Emmys Preview: Will 'Empire' Get a Nom? Plus 6 More Burning Questions
"It's a less-than-perfect system," says one voting actor, as all sorts of finales ('Mad Men'), rule changes and the emergence of Cookie Lyon could require an Esalen-style retreat just to talk them all through.
This story first appeared in the June 5 issue of The Hollywood Reporter magazine. To receive the magazine, click here to subscribe.
The screeners are piling up, the calendar is packed with Academy panels and those distracting "For Your Consideration" billboards already may be to blame for a few Sig-Alerts. There's nowhere to hide — Emmy season is upon us. And this year's race and its controversial changes already are proving to be cutthroat: the contentious labeling of half-hours as comedies and hourlongs as dramas and giving sketch series their own category, for example. Then there's the unprecedented number of series finales (besides Mad Men) further confusing matters. As the Sept. 20 Emmy ceremony barrels forward, THR spoke with voters and execs to help ease the burden of campaign season. "I'm sure all the showrunners and actors who work so hard will love to hear this, but it's a less-than-perfect system," admits one actor. "When I vote, I want to get it right because there is so much great television. It's a big deal."
1. Can Mad Men Make an Emmy Comeback?
AMC's four-time winner for top drama was shut out of all Emmys the past two years. And now Mad Men's final seven episodes, including the much-praised May 17 series ender "Person to Person," stand as its final shot at redemption. In its favor? The absence of network neighbor Breaking Bad (winner of best drama the past two years) opens up the playing field, and TV Academy members do like to recognize a body of work once a series has ended. The latter could prove especially fortuitous for star and seven-time nominee Jon Hamm, who never has won. The same also could be said of Elisabeth Moss, Christina Hendricks, John Slattery or any of the Mad Men players. The castmembers' complete lack of wins has not-so-jokingly been referred to as their Emmy "curse."
"The actors … behave like real people, and it has not been in style," creator Matthew Weiner told a New York Public Library crowd in the wake of the finale. "I'm not saying this because they haven't won awards. I just see when I sit through these clips, the big screaming, bulging vein through the forehead, burst into tears, big speechifying, 'I can barely' hoarse voice. Actors are voting on it. I'm confused by it."
A fifth win for best drama would be an Emmy first (NBC's The West Wing managed only four) if nostalgia plays in its favor. "After a time, we can take things we love deeply for granted," says one voter of Mad Men. "So when it ends, we are jolted back to how much we love it."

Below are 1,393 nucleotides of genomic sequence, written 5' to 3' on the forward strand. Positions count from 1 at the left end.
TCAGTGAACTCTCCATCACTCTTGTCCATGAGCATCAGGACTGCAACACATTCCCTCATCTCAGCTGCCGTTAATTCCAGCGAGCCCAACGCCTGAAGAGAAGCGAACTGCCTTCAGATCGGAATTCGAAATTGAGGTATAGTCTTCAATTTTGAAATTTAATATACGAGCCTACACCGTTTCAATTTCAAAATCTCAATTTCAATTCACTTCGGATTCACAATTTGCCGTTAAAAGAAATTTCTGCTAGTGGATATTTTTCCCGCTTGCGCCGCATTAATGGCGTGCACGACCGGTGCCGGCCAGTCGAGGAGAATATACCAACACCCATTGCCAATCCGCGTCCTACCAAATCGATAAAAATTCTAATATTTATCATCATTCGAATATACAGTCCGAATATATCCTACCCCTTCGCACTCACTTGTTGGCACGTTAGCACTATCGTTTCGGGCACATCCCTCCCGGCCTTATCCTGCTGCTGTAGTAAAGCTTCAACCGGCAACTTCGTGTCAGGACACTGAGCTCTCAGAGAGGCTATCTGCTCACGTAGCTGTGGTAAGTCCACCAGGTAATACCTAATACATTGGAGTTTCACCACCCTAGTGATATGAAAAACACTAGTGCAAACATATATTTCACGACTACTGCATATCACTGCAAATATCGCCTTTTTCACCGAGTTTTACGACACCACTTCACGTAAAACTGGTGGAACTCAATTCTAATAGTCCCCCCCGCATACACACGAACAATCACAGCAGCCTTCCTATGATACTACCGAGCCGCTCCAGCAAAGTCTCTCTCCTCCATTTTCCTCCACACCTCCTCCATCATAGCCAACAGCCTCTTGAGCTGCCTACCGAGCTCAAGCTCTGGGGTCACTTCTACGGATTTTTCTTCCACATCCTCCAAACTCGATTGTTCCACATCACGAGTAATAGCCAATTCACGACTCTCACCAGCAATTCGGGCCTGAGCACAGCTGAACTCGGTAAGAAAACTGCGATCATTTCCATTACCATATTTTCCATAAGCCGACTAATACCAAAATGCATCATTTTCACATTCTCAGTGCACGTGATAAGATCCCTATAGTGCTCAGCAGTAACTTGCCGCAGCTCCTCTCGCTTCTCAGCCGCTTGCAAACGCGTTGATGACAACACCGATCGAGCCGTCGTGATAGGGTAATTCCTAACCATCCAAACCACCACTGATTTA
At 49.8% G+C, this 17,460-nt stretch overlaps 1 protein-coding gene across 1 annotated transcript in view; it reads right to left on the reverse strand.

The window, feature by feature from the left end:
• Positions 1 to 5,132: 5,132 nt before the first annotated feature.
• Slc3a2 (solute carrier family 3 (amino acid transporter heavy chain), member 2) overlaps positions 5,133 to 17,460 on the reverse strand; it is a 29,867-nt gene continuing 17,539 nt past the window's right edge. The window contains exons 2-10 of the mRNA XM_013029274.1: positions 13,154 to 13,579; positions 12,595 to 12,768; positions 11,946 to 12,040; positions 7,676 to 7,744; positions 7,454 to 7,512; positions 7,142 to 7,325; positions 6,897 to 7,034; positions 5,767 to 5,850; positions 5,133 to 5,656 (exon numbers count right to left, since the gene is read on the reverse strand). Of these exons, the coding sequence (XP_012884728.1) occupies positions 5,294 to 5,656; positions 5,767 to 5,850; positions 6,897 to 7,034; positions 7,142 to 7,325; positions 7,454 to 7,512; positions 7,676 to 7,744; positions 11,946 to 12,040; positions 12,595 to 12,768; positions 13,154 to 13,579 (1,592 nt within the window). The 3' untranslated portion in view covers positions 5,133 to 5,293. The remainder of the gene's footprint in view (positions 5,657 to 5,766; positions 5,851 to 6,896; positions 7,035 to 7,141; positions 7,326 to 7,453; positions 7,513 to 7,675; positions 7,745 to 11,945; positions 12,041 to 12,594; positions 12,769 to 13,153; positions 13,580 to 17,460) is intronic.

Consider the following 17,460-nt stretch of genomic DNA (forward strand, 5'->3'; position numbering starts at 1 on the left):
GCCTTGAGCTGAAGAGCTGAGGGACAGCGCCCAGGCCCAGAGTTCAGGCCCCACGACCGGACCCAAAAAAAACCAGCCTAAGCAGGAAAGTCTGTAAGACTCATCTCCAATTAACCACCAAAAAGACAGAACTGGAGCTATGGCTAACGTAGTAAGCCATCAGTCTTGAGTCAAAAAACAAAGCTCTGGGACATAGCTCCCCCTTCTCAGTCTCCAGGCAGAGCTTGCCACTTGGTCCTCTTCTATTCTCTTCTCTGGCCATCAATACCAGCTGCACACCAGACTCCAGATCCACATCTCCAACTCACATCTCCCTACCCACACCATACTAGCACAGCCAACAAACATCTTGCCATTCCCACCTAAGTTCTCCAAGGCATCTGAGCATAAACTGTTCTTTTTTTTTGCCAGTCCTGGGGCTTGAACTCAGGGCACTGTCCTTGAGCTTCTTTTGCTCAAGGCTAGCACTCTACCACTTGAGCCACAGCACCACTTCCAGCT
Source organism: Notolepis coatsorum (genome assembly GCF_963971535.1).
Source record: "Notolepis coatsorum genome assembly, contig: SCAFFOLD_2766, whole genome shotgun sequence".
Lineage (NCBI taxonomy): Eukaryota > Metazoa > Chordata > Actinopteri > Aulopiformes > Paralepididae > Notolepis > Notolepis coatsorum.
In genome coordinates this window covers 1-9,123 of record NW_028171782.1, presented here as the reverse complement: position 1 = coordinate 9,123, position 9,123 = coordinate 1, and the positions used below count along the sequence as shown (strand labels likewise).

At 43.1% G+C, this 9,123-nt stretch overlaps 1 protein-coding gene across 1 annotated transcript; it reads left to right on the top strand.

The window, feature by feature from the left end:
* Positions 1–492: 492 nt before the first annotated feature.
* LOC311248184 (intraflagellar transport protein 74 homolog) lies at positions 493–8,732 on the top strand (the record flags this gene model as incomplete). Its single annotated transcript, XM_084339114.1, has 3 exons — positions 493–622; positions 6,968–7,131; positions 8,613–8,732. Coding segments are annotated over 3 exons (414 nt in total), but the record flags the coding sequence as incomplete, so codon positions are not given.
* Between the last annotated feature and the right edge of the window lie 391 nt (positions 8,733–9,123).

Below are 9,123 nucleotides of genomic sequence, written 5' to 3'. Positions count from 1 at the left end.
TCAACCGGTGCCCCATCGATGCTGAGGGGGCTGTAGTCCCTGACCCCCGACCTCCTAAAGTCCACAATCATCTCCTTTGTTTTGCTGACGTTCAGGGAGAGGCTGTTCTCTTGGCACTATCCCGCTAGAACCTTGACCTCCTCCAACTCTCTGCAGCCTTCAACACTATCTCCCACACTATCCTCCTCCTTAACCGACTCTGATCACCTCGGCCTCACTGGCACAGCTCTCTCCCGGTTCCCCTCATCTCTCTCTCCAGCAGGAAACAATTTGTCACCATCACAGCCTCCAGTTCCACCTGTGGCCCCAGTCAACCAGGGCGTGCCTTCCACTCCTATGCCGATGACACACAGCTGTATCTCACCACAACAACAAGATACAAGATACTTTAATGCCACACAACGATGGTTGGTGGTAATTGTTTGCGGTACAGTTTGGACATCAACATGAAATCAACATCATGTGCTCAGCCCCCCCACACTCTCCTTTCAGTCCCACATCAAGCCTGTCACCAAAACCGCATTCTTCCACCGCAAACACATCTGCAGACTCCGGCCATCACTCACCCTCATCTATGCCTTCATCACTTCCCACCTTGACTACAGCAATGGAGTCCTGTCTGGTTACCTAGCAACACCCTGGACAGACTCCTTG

2. ... And What About All Those Other Finales?
A slew of other series are pitching for their last shot at Emmy love. Critically acclaimed dramas Justified, Sons of Anarchy, Parenthood and Boardwalk Empire and comedies Nurse Jackie and Parks and Recreation are some of the biggest players to call it a day. Boardwalk and Jackie never suffered from lack of voter affection, but Boardwalk's Steve Buscemi never won for the Prohibition drama, and Jackie's Edie Falco last took gold for her Showtime comedy in 2010. More compelling might be the perennial underdogs: Sons, the biggest show in FX history, never has received more than a nom for music, and Justified has only ever brought good fortune for its more minor players (Jeremy Davies, Margo Martindale). Parks' Amy Poehler, surprisingly, never has won an Emmy — despite her five nominations for the NBC series. But one TV Academy member says these realities might not amount to a Hail Mary win: "If they weren't favorites during their run, I don't think a finale is going to change that."
3. How Will Orange's Drama Move Affect Netflix's Contenders?
Netflix chief content officer Ted Sarandos says he was "disappointed" by the TV Academy's decision to redefine hourlong 2014 comedy entrant Orange Is the New Black as a drama this year. The category change is sure to confuse voters, and it pits Orange against Netflix's flagship drama House of Cards (not to mention well-received newcomer Bloodline). And their shared race now is more crowded than ever. "The drama field overall saw a huge increase in entrants for the nomination round of voting," says TV Academy senior vp awards John Leverence. "We went from 108 dramas submitted in 2014 to 145 submitted this year."
If there's a beneficiary of Orange's dramatic turn, it's Netflix's own Unbreakable Kimmy Schmidt. The Tina Fey-Robert Carlock comedy has been garnering Emmy buzz in both the series and lead actress (Ellie Kemper) categories.